“Love Songs” by Jesús Rueda (born 1961 in Madrid)
This collection of four pieces is considered by its author as a work still in progress, which seems quite natural, considering that they all originate in the celebration of concrete acts. Rueda originally wrote them for piano and violin, but he has scored versions for other instruments as well. His direct, sincere style features melodic lines that plunge the listener into a world of visceral emotions and sensations. Each piece is dedicated to a friend. The first one, dedicated to conductor Fabián Panisello and entitled – for a wedding day –, is an intimate, perfectly balanced dialogue between equal instrumental partners. Dedicated to violinist David Mata, Love Song No. 3 expresses profound, thoroughly evocative emotions.

“Mort d Antigone” by Héctor Parra (born 1976 in Barcelona)
“This work”, the author notes, “is inspired by Sophocles’ tragedy, It explores the possible relations between the human voice and the clarinet (an instrument also requiring the performer to exhale), between verbal and musical language and, by extension, between the frail human condition and a machine created by man himself. Similarities of timbre, along with dialectical oppositions, form a spatio-temporal energetic field where the listener is confronted with highly differentiated musical material and thereby gradually obliged to dissociate perceived musical time from psychological or biological time. Based on the Western concept of tragic time, this temporal flux is achieved through interactive processes modeled on the opposition between the aspirations of figures from Greek tragedy and the limited life options at their disposal, and by a choice of thoroughly malleable musical material.”

“Fantasía” by Jesús Torres (born 1965 in Madrid)
Virtuoso elements in the style of the great Romantic fantasies are prominent in this work dedicated to pianist José Segovia and clarinetist Rafael Albert. Using profound melodic motifs and great rhythmic variety, the composer achieves striking density by applying particular care to the aspect of timbre. Rapid passagework and constant changes of register underscore the work’s “fantasy” character. The piece is not only extremely challenging for the instrumental soloist, but also in terms of ensemble coordination. With certain other works it shares an arresting forcefulness that transcends the technical level and purely musical expression, managing to profoundly stir the listener’s emotions.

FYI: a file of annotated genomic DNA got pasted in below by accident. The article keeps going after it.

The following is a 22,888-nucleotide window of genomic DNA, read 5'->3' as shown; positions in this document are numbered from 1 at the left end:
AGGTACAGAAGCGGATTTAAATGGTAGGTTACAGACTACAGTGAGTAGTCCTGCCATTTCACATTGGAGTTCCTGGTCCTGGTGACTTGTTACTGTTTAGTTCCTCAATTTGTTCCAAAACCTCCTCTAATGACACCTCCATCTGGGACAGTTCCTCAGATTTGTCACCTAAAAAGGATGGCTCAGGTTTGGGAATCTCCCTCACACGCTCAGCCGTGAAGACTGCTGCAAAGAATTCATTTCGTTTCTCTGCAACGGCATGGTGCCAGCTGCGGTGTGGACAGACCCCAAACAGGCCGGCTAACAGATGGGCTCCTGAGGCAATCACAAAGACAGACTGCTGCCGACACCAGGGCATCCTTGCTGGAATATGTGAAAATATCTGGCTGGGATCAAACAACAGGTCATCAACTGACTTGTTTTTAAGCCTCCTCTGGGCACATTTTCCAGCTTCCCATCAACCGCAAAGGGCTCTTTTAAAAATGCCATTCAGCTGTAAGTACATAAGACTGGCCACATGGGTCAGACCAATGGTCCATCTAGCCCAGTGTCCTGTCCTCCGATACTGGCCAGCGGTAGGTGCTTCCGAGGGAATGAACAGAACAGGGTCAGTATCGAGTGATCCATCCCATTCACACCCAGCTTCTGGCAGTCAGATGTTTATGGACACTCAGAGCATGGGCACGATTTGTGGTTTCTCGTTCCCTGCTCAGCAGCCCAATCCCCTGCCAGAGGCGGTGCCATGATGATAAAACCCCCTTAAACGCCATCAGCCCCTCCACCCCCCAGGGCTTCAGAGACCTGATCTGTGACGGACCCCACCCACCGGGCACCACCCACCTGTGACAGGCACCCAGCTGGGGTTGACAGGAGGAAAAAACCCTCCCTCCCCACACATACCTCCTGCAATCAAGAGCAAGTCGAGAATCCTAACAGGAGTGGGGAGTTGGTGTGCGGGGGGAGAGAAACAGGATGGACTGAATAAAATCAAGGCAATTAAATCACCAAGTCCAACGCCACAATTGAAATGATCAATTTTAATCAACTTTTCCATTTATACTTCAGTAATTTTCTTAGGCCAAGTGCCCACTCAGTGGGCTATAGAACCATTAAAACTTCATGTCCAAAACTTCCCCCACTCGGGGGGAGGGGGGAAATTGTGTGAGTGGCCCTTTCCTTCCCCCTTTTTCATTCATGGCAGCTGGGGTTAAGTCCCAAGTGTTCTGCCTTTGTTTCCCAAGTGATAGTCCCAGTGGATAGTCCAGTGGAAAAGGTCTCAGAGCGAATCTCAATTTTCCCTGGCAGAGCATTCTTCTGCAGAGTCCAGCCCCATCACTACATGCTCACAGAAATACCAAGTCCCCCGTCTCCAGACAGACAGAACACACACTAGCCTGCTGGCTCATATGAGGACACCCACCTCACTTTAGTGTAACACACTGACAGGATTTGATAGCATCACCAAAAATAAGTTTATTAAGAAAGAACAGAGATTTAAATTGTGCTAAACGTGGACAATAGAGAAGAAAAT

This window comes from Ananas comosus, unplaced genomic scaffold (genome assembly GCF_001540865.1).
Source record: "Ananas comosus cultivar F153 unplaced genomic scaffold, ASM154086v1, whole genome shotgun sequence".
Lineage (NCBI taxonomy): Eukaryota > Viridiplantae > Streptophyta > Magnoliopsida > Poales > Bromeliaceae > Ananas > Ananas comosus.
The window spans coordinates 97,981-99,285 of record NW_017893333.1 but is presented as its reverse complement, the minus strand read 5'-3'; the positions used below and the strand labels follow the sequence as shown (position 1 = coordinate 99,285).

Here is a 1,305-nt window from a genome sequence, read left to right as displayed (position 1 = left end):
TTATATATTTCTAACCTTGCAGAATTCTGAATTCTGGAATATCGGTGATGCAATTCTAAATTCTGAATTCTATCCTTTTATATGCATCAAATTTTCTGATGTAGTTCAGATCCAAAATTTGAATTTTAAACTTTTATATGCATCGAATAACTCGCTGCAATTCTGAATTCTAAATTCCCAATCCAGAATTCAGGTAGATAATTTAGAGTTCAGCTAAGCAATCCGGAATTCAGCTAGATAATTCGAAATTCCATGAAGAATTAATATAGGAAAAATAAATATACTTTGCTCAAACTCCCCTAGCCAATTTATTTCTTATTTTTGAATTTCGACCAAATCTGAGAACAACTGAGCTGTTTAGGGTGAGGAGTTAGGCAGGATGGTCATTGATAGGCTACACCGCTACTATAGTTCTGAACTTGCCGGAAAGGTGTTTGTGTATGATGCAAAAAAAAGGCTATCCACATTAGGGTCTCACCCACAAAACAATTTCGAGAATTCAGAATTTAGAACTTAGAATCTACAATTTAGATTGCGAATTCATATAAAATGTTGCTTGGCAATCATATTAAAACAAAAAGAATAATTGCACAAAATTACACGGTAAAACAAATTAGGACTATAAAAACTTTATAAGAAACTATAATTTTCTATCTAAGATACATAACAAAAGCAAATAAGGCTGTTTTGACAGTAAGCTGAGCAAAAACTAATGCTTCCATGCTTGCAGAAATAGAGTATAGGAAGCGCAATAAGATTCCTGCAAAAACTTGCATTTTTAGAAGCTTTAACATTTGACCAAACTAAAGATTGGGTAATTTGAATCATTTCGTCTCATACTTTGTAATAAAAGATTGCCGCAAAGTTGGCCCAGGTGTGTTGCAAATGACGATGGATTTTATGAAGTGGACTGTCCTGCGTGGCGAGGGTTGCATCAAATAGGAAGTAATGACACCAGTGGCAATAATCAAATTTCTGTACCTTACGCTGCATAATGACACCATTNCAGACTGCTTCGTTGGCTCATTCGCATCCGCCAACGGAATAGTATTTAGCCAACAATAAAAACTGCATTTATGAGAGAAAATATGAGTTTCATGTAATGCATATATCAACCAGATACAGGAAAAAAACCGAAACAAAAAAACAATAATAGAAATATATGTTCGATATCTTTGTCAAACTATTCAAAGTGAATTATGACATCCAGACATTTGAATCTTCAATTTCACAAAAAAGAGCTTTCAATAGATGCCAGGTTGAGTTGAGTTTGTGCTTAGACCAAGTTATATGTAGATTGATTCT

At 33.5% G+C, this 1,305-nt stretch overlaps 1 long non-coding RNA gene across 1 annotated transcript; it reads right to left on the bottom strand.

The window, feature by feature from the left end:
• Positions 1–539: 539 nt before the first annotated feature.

“Tabulae Saturni” by Sergio Blardony (born 1965 in Madrid)
Written specifically for Francisco Antonio García and the Modern Ensemble in 2008, this trio was inspired by the “Tabulae Saturni”, a series of magic squares studied by Heinrich Cornelius Agrippa von Nettesheim. Here, the music’s creative tension and aesthetic stance are theoretically undergirded by a series of mathematical procedures designed to dialectically confront rationality with subjectivity. Blardony’s composition presents a continuous texture gradually “negated” by elimination of its elements – one could speak of formal structure based on the principle of silence. The fundamental idea is to create musical elements possessing their own unique sense of direction, like “migratory birds who observe a landscape they recall, even if they have only seen it once before”.